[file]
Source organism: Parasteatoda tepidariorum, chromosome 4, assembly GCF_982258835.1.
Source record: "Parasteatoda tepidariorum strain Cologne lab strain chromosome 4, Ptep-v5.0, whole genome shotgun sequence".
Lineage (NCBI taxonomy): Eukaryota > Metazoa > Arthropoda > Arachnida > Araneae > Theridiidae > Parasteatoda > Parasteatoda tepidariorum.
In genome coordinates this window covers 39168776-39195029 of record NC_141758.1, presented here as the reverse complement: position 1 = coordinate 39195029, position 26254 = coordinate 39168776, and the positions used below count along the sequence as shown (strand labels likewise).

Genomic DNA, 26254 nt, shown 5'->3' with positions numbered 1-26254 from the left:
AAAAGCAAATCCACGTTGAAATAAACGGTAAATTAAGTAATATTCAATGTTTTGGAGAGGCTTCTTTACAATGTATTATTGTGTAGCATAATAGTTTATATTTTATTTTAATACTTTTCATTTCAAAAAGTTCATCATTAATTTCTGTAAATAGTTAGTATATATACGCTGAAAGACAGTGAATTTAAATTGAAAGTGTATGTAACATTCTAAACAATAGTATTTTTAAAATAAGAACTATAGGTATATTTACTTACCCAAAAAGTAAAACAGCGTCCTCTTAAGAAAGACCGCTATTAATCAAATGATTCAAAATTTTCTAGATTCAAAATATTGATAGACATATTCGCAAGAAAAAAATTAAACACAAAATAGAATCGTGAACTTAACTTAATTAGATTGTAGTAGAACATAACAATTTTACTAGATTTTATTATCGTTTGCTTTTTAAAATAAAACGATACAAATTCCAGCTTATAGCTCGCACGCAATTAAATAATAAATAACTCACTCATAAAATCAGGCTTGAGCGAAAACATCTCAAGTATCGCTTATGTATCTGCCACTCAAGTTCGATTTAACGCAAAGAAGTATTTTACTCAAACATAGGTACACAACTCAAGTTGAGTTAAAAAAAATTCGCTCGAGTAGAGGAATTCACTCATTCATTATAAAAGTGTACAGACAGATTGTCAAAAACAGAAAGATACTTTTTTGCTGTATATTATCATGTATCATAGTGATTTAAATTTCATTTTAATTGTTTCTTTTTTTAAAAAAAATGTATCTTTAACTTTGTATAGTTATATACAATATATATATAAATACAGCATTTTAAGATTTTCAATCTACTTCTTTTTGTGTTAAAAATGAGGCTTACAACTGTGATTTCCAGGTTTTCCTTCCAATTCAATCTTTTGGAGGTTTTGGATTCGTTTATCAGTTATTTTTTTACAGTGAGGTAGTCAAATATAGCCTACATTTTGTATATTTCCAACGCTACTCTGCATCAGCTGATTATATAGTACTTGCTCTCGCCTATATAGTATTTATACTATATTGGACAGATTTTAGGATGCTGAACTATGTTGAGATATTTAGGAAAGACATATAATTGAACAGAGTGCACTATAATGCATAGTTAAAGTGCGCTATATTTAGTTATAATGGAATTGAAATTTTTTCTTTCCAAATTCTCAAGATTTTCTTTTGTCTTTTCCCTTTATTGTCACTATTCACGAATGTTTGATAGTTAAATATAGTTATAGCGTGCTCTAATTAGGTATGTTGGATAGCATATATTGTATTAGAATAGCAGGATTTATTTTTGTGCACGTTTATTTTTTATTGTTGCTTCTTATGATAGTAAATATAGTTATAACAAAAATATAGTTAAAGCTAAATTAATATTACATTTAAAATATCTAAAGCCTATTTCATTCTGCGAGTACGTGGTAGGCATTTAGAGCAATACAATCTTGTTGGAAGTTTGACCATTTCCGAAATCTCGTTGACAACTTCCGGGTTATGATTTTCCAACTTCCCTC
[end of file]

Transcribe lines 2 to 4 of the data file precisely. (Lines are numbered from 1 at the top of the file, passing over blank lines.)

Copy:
Source record: "Parasteatoda tepidariorum strain Cologne lab strain chromosome 4, Ptep-v5.0, whole genome shotgun sequence".
Lineage (NCBI taxonomy): Eukaryota > Metazoa > Arthropoda > Arachnida > Araneae > Theridiidae > Parasteatoda > Parasteatoda tepidariorum.
In genome coordinates this window covers 39168776-39195029 of record NC_141758.1, presented here as the reverse complement: position 1 = coordinate 39195029, position 26254 = coordinate 39168776, and the positions used below count along the sequence as shown (strand labels likewise).